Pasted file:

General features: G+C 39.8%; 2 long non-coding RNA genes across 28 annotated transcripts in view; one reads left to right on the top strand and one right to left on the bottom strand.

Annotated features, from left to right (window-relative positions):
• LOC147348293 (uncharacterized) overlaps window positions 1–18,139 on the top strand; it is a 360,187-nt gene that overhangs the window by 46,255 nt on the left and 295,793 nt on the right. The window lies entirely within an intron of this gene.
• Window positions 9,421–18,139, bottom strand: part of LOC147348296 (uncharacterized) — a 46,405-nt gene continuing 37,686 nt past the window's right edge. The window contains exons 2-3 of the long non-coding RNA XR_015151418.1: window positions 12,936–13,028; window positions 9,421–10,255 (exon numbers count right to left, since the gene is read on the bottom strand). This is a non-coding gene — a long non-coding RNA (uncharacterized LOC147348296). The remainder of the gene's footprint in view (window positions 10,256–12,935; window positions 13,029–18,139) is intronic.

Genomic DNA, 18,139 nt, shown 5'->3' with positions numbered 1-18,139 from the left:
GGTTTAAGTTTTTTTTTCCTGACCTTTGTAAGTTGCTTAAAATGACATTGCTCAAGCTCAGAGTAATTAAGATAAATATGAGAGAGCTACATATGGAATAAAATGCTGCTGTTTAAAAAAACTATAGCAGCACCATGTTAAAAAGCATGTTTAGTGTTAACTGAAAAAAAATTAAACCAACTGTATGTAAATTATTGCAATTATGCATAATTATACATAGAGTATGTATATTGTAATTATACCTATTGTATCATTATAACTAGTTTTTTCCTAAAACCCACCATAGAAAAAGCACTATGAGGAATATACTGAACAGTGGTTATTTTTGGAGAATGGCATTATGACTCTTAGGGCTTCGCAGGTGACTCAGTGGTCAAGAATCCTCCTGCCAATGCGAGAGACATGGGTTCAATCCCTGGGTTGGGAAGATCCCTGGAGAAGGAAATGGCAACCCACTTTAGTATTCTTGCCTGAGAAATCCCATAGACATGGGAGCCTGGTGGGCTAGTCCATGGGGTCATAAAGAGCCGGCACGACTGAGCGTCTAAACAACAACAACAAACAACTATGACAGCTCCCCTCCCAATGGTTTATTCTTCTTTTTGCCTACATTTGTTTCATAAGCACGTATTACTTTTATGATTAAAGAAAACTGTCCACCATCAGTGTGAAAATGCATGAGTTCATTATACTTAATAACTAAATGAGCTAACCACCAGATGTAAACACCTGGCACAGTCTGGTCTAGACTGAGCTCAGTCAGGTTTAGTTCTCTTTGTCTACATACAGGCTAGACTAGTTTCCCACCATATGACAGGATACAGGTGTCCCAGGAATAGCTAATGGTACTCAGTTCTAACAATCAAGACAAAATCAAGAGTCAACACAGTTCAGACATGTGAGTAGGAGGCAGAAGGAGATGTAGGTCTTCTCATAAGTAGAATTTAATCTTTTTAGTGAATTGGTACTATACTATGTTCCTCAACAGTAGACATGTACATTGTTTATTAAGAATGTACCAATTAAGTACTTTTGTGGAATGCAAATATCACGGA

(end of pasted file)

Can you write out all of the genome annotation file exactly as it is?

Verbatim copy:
General features: G+C 39.8%; 2 long non-coding RNA genes across 28 annotated transcripts in view; one reads left to right on the top strand and one right to left on the bottom strand.

Annotated features, from left to right (window-relative positions):
• LOC147348293 (uncharacterized) overlaps window positions 1–18,139 on the top strand; it is a 360,187-nt gene that overhangs the window by 46,255 nt on the left and 295,793 nt on the right. The window lies entirely within an intron of this gene.
• Window positions 9,421–18,139, bottom strand: part of LOC147348296 (uncharacterized) — a 46,405-nt gene continuing 37,686 nt past the window's right edge. The window contains exons 2-3 of the long non-coding RNA XR_015151418.1: window positions 12,936–13,028; window positions 9,421–10,255 (exon numbers count right to left, since the gene is read on the bottom strand). This is a non-coding gene — a long non-coding RNA (uncharacterized LOC147348296). The remainder of the gene's footprint in view (window positions 10,256–12,935; window positions 13,029–18,139) is intronic.

Genomic DNA, 18,139 nt, shown 5'->3' with positions numbered 1-18,139 from the left:
GGTTTAAGTTTTTTTTTCCTGACCTTTGTAAGTTGCTTAAAATGACATTGCTCAAGCTCAGAGTAATTAAGATAAATATGAGAGAGCTACATATGGAATAAAATGCTGCTGTTTAAAAAAACTATAGCAGCACCATGTTAAAAAGCATGTTTAGTGTTAACTGAAAAAAAATTAAACCAACTGTATGTAAATTATTGCAATTATGCATAATTATACATAGAGTATGTATATTGTAATTATACCTATTGTATCATTATAACTAGTTTTTTCCTAAAACCCACCATAGAAAAAGCACTATGAGGAATATACTGAACAGTGGTTATTTTTGGAGAATGGCATTATGACTCTTAGGGCTTCGCAGGTGACTCAGTGGTCAAGAATCCTCCTGCCAATGCGAGAGACATGGGTTCAATCCCTGGGTTGGGAAGATCCCTGGAGAAGGAAATGGCAACCCACTTTAGTATTCTTGCCTGAGAAATCCCATAGACATGGGAGCCTGGTGGGCTAGTCCATGGGGTCATAAAGAGCCGGCACGACTGAGCGTCTAAACAACAACAACAAACAACTATGACAGCTCCCCTCCCAATGGTTTATTCTTCTTTTTGCCTACATTTGTTTCATAAGCACGTATTACTTTTATGATTAAAGAAAACTGTCCACCATCAGTGTGAAAATGCATGAGTTCATTATACTTAATAACTAAATGAGCTAACCACCAGATGTAAACACCTGGCACAGTCTGGTCTAGACTGAGCTCAGTCAGGTTTAGTTCTCTTTGTCTACATACAGGCTAGACTAGTTTCCCACCATATGACAGGATACAGGTGTCCCAGGAATAGCTAATGGTACTCAGTTCTAACAATCAAGACAAAATCAAGAGTCAACACAGTTCAGACATGTGAGTAGGAGGCAGAAGGAGATGTAGGTCTTCTCATAAGTAGAATTTAATCTTTTTAGTGAATTGGTACTATACTATGTTCCTCAACAGTAGACATGTACATTGTTTATTAAGAATGTACCAATTAAGTACTTTTGTGGAATGCAAATATCACGGA